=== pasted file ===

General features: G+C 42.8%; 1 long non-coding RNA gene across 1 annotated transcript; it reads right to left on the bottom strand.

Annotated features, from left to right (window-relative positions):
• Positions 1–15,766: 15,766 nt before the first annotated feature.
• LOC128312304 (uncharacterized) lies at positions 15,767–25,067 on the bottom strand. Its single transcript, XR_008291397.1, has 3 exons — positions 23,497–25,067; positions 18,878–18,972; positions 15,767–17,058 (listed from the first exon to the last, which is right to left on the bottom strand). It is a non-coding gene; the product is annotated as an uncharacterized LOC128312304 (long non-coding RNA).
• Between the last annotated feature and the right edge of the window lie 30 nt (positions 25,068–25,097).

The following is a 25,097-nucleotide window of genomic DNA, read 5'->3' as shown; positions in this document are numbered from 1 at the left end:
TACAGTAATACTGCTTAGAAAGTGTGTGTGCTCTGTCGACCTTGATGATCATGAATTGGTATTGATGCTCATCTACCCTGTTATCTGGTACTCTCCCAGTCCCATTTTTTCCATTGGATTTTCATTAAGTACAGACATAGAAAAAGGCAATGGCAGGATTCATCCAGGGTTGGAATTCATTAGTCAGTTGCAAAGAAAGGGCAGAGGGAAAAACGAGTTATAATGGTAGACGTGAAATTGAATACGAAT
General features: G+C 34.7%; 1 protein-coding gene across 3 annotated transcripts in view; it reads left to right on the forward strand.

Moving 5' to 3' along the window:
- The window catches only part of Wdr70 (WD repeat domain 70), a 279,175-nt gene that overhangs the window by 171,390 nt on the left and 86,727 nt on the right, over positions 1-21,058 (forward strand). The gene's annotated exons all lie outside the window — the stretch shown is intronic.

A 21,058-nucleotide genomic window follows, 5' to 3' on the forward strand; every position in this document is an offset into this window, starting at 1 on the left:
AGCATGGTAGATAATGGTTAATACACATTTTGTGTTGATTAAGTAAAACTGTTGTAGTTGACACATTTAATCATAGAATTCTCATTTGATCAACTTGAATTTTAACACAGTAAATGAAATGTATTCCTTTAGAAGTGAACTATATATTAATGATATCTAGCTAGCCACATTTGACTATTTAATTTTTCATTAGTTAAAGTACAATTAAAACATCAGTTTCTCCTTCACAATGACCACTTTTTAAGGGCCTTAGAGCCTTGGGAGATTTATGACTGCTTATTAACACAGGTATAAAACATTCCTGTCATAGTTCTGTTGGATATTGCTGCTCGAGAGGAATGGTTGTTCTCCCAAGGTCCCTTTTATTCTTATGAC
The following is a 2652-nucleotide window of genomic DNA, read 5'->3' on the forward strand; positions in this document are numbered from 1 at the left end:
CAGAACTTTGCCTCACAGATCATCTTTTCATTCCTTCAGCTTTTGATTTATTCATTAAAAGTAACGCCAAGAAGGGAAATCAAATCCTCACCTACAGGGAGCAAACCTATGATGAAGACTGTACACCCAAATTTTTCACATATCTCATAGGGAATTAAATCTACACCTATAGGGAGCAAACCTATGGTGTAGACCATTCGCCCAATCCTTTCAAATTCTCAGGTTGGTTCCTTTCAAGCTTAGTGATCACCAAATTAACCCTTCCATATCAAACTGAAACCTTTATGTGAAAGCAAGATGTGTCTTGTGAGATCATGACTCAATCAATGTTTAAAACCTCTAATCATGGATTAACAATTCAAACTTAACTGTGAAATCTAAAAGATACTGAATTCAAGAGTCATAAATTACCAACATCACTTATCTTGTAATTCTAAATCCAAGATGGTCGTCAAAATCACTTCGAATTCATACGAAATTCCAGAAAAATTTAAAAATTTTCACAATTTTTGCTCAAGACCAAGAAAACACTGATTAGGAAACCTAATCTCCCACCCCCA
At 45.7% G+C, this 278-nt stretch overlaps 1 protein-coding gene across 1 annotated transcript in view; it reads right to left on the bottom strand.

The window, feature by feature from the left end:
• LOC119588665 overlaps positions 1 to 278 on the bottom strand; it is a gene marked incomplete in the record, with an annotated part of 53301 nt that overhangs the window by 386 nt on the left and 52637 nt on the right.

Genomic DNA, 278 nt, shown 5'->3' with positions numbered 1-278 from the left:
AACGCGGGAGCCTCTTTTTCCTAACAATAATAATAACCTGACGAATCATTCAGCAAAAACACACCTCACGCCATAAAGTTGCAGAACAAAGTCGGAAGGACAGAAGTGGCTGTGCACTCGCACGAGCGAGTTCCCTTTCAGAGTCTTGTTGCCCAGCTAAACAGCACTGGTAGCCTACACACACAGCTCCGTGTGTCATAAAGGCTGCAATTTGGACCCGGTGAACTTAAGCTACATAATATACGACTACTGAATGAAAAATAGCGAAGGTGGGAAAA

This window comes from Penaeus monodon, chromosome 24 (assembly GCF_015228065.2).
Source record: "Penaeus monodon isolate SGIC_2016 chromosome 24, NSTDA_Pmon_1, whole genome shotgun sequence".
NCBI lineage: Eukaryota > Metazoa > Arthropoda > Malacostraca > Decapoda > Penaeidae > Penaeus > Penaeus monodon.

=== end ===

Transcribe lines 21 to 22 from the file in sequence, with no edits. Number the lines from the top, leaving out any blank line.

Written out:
Source record: "Penaeus monodon isolate SGIC_2016 chromosome 24, NSTDA_Pmon_1, whole genome shotgun sequence".
NCBI lineage: Eukaryota > Metazoa > Arthropoda > Malacostraca > Decapoda > Penaeidae > Penaeus > Penaeus monodon.